North Carolina’s protracted budget negotiations will culminate next week with the House and Senate voting on a final spending plan, officials said on Wednesday. Gov. Roy Cooper has suggested he could sign it, although he won’t get everything he wants, especially the Medicaid expansion.
GOP Representative Jason Saine, a leading Lincoln County budget writer, and the Office of Senate Leader Phil Berger have confirmed votes are expected next week on one in two state government budgets years worked out between the two chambers.
Negotiations between Republican lawmakers and the Democratic governor gradually came to a halt when Cooper presented what has been described as his final offer last Friday, Saine said, and House and Senate leaders made adjustments earlier this week.
“We’ve exhausted conversations,” Saine said. But Cooper provided many contributions that should lead to the final bill.
A statement posted on Cooper’s Twitter account Wednesday said Republican leaders had informed him that the budget released early next week would contain “a number of the governor’s priorities that were proposed in his budget and discussed in them. negotiations in recent weeks, including increased education funding. ”
But he will leave out the wholesale extension of Medicaid coverage to the hundreds of thousands of low-income adults Cooper’s has been seeking since taking office in 2017, according to the tweet. House Speaker Tim Moore had previously said his caucus would not support the expansion, although Berger was prepared to accept it given the good situation.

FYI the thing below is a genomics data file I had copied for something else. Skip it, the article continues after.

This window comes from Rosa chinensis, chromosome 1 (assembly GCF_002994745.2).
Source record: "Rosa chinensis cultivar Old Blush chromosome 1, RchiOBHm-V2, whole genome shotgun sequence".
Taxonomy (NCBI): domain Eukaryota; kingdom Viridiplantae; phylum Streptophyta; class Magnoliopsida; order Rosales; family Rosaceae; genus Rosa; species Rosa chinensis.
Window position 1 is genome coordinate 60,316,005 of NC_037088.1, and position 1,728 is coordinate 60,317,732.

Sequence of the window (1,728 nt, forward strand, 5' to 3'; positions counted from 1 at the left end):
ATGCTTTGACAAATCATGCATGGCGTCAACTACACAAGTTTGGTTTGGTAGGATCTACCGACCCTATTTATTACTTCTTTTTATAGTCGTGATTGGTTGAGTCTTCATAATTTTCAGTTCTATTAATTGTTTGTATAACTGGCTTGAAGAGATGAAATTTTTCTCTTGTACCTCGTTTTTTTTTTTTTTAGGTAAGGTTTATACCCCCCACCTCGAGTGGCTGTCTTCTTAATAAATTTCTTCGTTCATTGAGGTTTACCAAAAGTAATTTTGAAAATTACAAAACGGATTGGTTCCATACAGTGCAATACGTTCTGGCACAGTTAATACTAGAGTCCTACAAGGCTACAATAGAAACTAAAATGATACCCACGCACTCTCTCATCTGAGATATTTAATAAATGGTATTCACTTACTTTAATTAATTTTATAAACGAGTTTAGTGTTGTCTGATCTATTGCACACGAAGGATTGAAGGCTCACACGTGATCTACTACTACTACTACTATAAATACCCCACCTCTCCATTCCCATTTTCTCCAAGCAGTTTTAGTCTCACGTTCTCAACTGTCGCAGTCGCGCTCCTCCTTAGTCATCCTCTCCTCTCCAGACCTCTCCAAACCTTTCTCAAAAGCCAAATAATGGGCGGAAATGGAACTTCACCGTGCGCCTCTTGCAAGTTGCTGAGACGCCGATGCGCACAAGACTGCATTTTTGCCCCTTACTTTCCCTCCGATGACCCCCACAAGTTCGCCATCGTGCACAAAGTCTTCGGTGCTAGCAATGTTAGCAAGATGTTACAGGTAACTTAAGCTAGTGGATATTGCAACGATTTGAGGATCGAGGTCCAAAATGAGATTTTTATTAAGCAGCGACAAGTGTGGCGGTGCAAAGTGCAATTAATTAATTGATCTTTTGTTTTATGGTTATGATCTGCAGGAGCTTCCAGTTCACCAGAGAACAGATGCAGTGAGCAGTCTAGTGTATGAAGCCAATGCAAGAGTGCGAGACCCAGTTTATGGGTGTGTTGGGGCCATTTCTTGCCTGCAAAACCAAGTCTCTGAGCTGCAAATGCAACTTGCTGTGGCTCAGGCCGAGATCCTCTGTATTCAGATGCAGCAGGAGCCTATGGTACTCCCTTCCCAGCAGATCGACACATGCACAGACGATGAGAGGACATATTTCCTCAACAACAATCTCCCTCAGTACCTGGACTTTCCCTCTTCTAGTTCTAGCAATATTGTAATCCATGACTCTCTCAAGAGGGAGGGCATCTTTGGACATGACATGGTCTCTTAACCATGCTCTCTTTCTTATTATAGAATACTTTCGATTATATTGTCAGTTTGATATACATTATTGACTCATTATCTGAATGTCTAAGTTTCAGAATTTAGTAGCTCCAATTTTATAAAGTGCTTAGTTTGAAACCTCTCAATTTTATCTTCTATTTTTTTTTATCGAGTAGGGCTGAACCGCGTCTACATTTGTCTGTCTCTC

An approved final measure would then be sent to Cooper’s office for review. Unlike the 2019 Budget talks, when Medicaid’s lack of expansion contributed to a Cooper veto and caused an impasse that was never fully resolved, the governor is keeping options open.
After reviewing the plan, Cooper “will make the decision to sign or veto the budget based on what’s best for the people of North Carolina,” the tweet said.
Pat Ryan, a spokesperson for Berger, also confirmed the expected action on the budget next week. He did not dispute the content of Cooper’s tweet.
Saine said Cooper’s willingness to sign the measure reflects what Saine sees as the serious budget negotiations that have taken place since Moore and Berger presented the governor with their first offer six weeks ago.
“Nobody went crazy, nobody left upset… nobody got everything they wanted,” Saine said, but “it seems to me that because of this he will seriously consider signing. the budget”.
Republicans may also have more leverage compared to 2019 due to levels of Democratic support for the original House and Senate budget bills approved this summer. Republicans would likely only need the votes of three House Democrats and two Senate Democrats to override a Cooper veto.
Saine said he was fairly confident in a successful waiver in part because Democrats who initially voted for the bill were involved in crafting a final package that “has a lot for everyone.”
A state government budget was supposed to be in place when the new fiscal year began on July 1. But a later tax filing deadline, massive revenue surplus and billions of dollars in federal COVID-19 relief have made it harder to create spending plans and negotiate them.